He met the group of three families — and multiple television camera crews — as they headed into the Ocean Voyager exhibit, which features the Whale Sharks, which are held in the largest tank in the world, one that is 33 feet deep and takes 6.2 million gallons of water to fill.
As the group wound its way through the labyrinth of hallways, Hossa played Pied Piper to his new friends. He laughed and joked and pointed at some of the more unique fish with the children.
The group saw as much as they could in the 90-minute tour, from the crate used to transport the Whale Sharks from Taiwan — via UPS, of course — to the veterinary services area, where tour guide and Aquarium Public Relations Manager Meghann Gibbons kidded "the fish go to get their plastic surgery" among other treatment, to the "fish kitchen," where tons of food are prepared daily, to the water purifying system and the multitude of exhibits, capped off by "The Largest Window in North America," the 63-foot-long, 28-foot-high, two-foot-thick Ocean Voyager Theater.
By the end of the tour, it was difficult to say who had more fun, Hossa or his heroes.
"It's the least I can do," Hossa said. "Fortunately I'm healthy and I do what I love to do. This the least that I can do for the kids and I'm glad to do this program with the Make-A-Wish Foundation and our sponsor UPS, I want to thank them. It was an excellent day."
And it won't be the last. Monday's tour is just the beginning for Hossa's Heroes, which will host another group of children on Saturday, Dec. 9 in a more familiar setting for Hossa, Philips Arena, when the Thrashers host the Pittsburgh Penguins. Another trip to the Aquarium also is in the works.
For more information on the Make-A-Wish Foundation® of Georgia & Alabama call (770) 916-9474 or log onto www.ga-al.wish.org.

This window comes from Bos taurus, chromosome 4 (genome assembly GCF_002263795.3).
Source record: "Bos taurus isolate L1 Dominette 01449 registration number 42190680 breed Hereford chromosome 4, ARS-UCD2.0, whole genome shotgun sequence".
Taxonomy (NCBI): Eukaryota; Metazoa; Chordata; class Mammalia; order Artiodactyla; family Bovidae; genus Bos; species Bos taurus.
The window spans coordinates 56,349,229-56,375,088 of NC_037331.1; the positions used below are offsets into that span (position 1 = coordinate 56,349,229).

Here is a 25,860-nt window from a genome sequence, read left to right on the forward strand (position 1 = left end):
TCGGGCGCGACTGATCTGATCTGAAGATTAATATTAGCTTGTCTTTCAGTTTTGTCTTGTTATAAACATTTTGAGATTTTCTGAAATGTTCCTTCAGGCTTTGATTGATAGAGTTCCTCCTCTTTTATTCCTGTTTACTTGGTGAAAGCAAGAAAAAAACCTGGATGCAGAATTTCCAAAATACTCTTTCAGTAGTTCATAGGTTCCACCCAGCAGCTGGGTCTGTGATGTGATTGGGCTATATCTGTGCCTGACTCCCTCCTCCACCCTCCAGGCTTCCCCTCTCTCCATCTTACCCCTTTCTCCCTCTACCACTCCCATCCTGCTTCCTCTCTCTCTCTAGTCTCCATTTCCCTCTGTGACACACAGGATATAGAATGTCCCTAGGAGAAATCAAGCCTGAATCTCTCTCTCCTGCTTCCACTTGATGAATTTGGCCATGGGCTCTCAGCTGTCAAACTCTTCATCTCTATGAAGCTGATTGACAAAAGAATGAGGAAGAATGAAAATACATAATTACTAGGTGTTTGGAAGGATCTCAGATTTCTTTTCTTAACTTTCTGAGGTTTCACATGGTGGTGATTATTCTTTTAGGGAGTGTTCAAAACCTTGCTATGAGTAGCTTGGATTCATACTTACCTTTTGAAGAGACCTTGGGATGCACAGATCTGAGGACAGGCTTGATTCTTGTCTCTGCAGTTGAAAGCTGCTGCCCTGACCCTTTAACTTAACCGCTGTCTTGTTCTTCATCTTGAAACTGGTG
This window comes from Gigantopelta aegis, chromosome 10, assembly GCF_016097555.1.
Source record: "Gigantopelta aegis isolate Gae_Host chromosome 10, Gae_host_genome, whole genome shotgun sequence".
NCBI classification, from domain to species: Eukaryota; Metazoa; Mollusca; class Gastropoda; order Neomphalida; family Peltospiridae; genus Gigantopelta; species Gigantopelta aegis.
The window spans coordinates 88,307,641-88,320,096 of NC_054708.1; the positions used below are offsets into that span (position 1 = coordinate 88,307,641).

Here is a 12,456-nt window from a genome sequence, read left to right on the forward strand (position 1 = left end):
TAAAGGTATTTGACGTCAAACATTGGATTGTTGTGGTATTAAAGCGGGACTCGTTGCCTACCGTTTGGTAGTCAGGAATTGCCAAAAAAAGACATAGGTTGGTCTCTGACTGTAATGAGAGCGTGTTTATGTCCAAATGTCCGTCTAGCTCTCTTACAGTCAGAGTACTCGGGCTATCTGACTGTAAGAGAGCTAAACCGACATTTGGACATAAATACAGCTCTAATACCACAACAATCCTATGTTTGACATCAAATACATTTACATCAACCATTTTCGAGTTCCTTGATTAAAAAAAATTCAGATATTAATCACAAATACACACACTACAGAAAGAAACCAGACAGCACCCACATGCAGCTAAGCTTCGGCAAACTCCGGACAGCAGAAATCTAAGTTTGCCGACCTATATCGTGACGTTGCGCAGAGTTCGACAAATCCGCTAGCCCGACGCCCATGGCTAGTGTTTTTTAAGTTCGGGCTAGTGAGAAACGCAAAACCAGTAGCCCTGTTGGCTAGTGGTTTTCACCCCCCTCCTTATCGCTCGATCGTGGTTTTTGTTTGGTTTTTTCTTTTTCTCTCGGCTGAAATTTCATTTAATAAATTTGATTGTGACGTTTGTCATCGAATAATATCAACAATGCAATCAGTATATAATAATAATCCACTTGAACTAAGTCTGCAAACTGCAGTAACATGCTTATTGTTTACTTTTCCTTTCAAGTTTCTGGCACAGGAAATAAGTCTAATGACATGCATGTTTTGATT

Pied Piper! In the first picture, it kinda' looks like he's about to dunk the kid into the water, hee!
[Edit: Okay, I wanted to find video clips of Marian in the aquarium and instead found this cached article:
THRASHERS 6, PENGUINS 4: Hossa quietly displays his talent, value
Jeff Schultz - Staff
Saturday, January 7, 2006
A Slovakian hockey star in Atlanta by way of Ottawa doesn't quite carry the same level of recognition around here as, say, a left tackle from Auburn.
But that level of anonymity has served Marian Hossa well. He ranks eighth in the NHL in scoring but could scream his name in the Five Points MARTA station and people would just look at him like, well, like anybody else screaming their name in the Five Points MARTA station.
"In some ways I like that because I have more privacy in my life," the Thrashers' right winger said Friday. "I can walk anywhere and nobody knows me. Basically, I can go shopping and don't even think about it."
Think about this: On a night when the Thrashers dumped Pittsburgh 6-4, Hossa quietly --- truth is, he really doesn't scream --- contributed another goal and two assists. It gives him 10 points in the past four games, 16 in the past nine and 52 this season.